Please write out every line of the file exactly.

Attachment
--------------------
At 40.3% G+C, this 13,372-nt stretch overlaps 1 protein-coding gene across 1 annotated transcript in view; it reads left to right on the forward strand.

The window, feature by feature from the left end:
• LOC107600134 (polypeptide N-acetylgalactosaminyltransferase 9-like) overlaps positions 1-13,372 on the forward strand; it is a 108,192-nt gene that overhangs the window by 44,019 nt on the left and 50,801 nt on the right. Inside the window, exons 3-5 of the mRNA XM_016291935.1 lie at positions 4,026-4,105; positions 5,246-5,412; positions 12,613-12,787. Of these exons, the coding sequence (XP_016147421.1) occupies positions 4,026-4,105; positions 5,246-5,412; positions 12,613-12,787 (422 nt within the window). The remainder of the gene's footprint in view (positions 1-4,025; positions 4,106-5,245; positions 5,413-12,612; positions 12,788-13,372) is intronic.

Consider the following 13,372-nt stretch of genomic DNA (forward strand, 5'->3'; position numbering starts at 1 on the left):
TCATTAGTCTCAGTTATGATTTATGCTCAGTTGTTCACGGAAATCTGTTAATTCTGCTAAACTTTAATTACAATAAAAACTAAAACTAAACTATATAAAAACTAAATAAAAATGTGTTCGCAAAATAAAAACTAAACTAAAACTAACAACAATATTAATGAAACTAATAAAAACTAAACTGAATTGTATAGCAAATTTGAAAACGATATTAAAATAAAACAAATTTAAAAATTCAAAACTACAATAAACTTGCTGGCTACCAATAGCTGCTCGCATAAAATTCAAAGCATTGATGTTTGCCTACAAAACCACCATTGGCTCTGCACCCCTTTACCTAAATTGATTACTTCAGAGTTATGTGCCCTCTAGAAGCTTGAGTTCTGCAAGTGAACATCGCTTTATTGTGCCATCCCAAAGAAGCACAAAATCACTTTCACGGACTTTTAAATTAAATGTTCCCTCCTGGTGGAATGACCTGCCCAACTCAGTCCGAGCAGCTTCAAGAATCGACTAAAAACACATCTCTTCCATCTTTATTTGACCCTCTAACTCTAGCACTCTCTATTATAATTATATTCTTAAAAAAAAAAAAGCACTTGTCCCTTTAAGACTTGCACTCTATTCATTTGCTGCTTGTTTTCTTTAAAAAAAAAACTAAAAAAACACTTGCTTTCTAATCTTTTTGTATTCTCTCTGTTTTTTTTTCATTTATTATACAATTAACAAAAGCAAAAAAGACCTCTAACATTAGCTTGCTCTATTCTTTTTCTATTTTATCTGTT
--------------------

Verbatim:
At 40.3% G+C, this 13,372-nt stretch overlaps 1 protein-coding gene across 1 annotated transcript in view; it reads left to right on the forward strand.

The window, feature by feature from the left end:
• LOC107600134 (polypeptide N-acetylgalactosaminyltransferase 9-like) overlaps positions 1-13,372 on the forward strand; it is a 108,192-nt gene that overhangs the window by 44,019 nt on the left and 50,801 nt on the right. Inside the window, exons 3-5 of the mRNA XM_016291935.1 lie at positions 4,026-4,105; positions 5,246-5,412; positions 12,613-12,787. Of these exons, the coding sequence (XP_016147421.1) occupies positions 4,026-4,105; positions 5,246-5,412; positions 12,613-12,787 (422 nt within the window). The remainder of the gene's footprint in view (positions 1-4,025; positions 4,106-5,245; positions 5,413-12,612; positions 12,788-13,372) is intronic.

Consider the following 13,372-nt stretch of genomic DNA (forward strand, 5'->3'; position numbering starts at 1 on the left):
TCATTAGTCTCAGTTATGATTTATGCTCAGTTGTTCACGGAAATCTGTTAATTCTGCTAAACTTTAATTACAATAAAAACTAAAACTAAACTATATAAAAACTAAATAAAAATGTGTTCGCAAAATAAAAACTAAACTAAAACTAACAACAATATTAATGAAACTAATAAAAACTAAACTGAATTGTATAGCAAATTTGAAAACGATATTAAAATAAAACAAATTTAAAAATTCAAAACTACAATAAACTTGCTGGCTACCAATAGCTGCTCGCATAAAATTCAAAGCATTGATGTTTGCCTACAAAACCACCATTGGCTCTGCACCCCTTTACCTAAATTGATTACTTCAGAGTTATGTGCCCTCTAGAAGCTTGAGTTCTGCAAGTGAACATCGCTTTATTGTGCCATCCCAAAGAAGCACAAAATCACTTTCACGGACTTTTAAATTAAATGTTCCCTCCTGGTGGAATGACCTGCCCAACTCAGTCCGAGCAGCTTCAAGAATCGACTAAAAACACATCTCTTCCATCTTTATTTGACCCTCTAACTCTAGCACTCTCTATTATAATTATATTCTTAAAAAAAAAAAAGCACTTGTCCCTTTAAGACTTGCACTCTATTCATTTGCTGCTTGTTTTCTTTAAAAAAAAAACTAAAAAAACACTTGCTTTCTAATCTTTTTGTATTCTCTCTGTTTTTTTTTCATTTATTATACAATTAACAAAAGCAAAAAAGACCTCTAACATTAGCTTGCTCTATTCTTTTTCTATTTTATCTGTT